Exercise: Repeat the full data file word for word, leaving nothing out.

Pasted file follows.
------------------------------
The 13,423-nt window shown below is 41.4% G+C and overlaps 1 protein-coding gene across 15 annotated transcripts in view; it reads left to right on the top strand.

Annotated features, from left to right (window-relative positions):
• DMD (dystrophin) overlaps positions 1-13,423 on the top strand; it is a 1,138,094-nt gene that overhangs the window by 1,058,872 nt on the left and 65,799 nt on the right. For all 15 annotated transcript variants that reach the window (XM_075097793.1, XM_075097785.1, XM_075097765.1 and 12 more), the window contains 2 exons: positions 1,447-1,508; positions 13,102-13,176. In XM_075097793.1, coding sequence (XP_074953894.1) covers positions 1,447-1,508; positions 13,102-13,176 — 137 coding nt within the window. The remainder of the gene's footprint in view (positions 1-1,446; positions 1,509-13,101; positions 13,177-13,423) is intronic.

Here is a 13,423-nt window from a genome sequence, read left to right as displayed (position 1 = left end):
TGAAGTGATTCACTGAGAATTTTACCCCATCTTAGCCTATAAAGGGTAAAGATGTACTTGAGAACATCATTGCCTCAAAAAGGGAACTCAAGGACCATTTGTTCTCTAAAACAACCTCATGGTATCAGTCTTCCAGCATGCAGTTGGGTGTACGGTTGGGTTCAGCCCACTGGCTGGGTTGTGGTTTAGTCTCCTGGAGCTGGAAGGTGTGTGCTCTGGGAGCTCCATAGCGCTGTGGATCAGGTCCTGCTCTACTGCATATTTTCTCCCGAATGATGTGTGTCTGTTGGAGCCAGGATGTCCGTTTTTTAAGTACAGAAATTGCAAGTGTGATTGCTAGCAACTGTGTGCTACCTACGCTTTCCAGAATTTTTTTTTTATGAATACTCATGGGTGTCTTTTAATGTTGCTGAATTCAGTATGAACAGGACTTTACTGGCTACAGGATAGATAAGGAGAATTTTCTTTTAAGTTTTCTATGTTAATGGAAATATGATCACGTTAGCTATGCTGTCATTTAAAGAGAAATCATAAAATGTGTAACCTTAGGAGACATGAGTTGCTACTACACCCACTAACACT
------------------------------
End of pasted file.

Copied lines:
The 13,423-nt window shown below is 41.4% G+C and overlaps 1 protein-coding gene across 15 annotated transcripts in view; it reads left to right on the top strand.

Annotated features, from left to right (window-relative positions):
• DMD (dystrophin) overlaps positions 1-13,423 on the top strand; it is a 1,138,094-nt gene that overhangs the window by 1,058,872 nt on the left and 65,799 nt on the right. For all 15 annotated transcript variants that reach the window (XM_075097793.1, XM_075097785.1, XM_075097765.1 and 12 more), the window contains 2 exons: positions 1,447-1,508; positions 13,102-13,176. In XM_075097793.1, coding sequence (XP_074953894.1) covers positions 1,447-1,508; positions 13,102-13,176 — 137 coding nt within the window. The remainder of the gene's footprint in view (positions 1-1,446; positions 1,509-13,101; positions 13,177-13,423) is intronic.

Here is a 13,423-nt window from a genome sequence, read left to right as displayed (position 1 = left end):
TGAAGTGATTCACTGAGAATTTTACCCCATCTTAGCCTATAAAGGGTAAAGATGTACTTGAGAACATCATTGCCTCAAAAAGGGAACTCAAGGACCATTTGTTCTCTAAAACAACCTCATGGTATCAGTCTTCCAGCATGCAGTTGGGTGTACGGTTGGGTTCAGCCCACTGGCTGGGTTGTGGTTTAGTCTCCTGGAGCTGGAAGGTGTGTGCTCTGGGAGCTCCATAGCGCTGTGGATCAGGTCCTGCTCTACTGCATATTTTCTCCCGAATGATGTGTGTCTGTTGGAGCCAGGATGTCCGTTTTTTAAGTACAGAAATTGCAAGTGTGATTGCTAGCAACTGTGTGCTACCTACGCTTTCCAGAATTTTTTTTTTATGAATACTCATGGGTGTCTTTTAATGTTGCTGAATTCAGTATGAACAGGACTTTACTGGCTACAGGATAGATAAGGAGAATTTTCTTTTAAGTTTTCTATGTTAATGGAAATATGATCACGTTAGCTATGCTGTCATTTAAAGAGAAATCATAAAATGTGTAACCTTAGGAGACATGAGTTGCTACTACACCCACTAACACT